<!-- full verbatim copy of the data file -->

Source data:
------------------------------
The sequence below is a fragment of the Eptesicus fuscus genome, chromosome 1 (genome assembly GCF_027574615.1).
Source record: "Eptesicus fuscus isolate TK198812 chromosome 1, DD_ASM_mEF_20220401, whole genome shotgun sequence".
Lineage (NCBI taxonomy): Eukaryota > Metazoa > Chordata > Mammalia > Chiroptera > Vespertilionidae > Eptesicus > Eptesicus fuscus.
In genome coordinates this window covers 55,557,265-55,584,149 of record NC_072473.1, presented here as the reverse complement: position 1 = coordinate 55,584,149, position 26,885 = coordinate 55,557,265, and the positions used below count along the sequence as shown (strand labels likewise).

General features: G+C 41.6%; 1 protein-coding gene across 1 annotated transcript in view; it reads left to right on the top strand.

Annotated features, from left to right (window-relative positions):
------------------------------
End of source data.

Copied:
The sequence below is a fragment of the Eptesicus fuscus genome, chromosome 1 (genome assembly GCF_027574615.1).
Source record: "Eptesicus fuscus isolate TK198812 chromosome 1, DD_ASM_mEF_20220401, whole genome shotgun sequence".
Lineage (NCBI taxonomy): Eukaryota > Metazoa > Chordata > Mammalia > Chiroptera > Vespertilionidae > Eptesicus > Eptesicus fuscus.
In genome coordinates this window covers 55,557,265-55,584,149 of record NC_072473.1, presented here as the reverse complement: position 1 = coordinate 55,584,149, position 26,885 = coordinate 55,557,265, and the positions used below count along the sequence as shown (strand labels likewise).

General features: G+C 41.6%; 1 protein-coding gene across 1 annotated transcript in view; it reads left to right on the top strand.

Annotated features, from left to right (window-relative positions):